OMAHA, Neb. (KMTV) — It's been a tough few days across the city of Omaha.
Protests have become violent, causing a city-wide curfew and now there's even more social unrest following the death of 22-year-old James Scurlock.
"Nothing right now is going to change what has happened but if we come together as a community we can effect what will," Organizer Michael Young said.
Many across the city are enraged that Jacob Gardner, the man who killed Scurlock won't face charges.
"Hearing the news ... the verdict, seeing the pain in my town, my city, my community [and] I'm a father, I couldn't sit still," Young said.
It's why he hosted a unifying march at Memorial Park promoting peace in response to all that's happened over the past 72 hours.
Attendees say it's time to have uncomfortable conversations.
"We need to support each other, come together as one, bring the race gap here in Omaha as well as through the state together to show that we can be nonviolent, peaceful and not have any atrocities any judgment across the board," Attendee Wanisha Clements said.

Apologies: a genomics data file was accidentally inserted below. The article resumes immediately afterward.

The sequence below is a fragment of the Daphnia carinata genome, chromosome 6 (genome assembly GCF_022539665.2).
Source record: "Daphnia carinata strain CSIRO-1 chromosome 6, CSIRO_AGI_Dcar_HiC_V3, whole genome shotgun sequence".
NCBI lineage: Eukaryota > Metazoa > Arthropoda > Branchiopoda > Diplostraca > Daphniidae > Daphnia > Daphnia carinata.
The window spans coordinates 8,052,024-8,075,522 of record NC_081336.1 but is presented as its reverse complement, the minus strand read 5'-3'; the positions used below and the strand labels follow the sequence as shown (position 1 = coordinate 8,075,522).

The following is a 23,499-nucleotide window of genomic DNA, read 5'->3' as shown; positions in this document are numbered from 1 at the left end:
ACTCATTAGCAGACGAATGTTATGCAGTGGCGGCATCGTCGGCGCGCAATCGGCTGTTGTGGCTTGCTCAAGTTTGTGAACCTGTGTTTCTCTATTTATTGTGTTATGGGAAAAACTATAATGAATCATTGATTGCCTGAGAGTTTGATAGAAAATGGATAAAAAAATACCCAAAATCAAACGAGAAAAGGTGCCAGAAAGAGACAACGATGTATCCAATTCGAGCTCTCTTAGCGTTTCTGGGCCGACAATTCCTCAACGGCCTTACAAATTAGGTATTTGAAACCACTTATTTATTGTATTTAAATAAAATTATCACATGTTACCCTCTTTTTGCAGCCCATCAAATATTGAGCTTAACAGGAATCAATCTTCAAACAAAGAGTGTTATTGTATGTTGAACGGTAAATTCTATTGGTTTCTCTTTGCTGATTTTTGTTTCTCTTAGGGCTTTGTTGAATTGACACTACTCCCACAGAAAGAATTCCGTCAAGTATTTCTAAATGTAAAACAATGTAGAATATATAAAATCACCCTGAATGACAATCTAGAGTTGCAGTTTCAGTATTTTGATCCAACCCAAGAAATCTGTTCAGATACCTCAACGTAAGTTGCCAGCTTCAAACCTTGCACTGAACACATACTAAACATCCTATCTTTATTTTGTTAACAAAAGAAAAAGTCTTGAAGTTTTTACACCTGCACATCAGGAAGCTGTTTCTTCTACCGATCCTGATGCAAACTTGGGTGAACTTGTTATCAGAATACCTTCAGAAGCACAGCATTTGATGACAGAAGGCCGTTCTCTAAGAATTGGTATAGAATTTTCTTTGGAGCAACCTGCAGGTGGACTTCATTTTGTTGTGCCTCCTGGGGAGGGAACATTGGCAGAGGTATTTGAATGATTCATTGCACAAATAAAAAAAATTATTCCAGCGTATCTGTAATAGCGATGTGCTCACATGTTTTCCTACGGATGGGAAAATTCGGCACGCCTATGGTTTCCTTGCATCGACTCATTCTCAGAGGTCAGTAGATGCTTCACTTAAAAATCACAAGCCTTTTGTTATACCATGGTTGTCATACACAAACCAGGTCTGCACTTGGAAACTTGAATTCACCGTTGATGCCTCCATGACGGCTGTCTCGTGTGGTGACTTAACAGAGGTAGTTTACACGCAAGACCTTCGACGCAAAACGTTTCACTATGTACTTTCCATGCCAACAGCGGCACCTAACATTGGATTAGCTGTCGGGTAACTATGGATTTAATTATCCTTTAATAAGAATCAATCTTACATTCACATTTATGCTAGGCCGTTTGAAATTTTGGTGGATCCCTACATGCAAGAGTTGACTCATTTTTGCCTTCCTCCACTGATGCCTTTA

Lacey Lamar says she experienced racism at a young age. In her eyes, not much has changed in decades.
"We need to do better," Lamar said. "I'm kind of speechless at this point and I'm tired but we need to do better and it's good that this many people came out, but something has got to change or in another 40 years it's going to be the same."
And while Lamar says she appreciates the people who showed up to the march, she hopes the future doesn't continue to repeat itself.
"James was our son, he's Omaha's son," Lamar said. "I don't care what anybody says. He wasn't a thug, he wasn't a thief, he wasn't this horrible human being that they're painting it out to be, he's our son now and so we have to keep his name--we need to keep his memory going--and we need to fight for justice for him."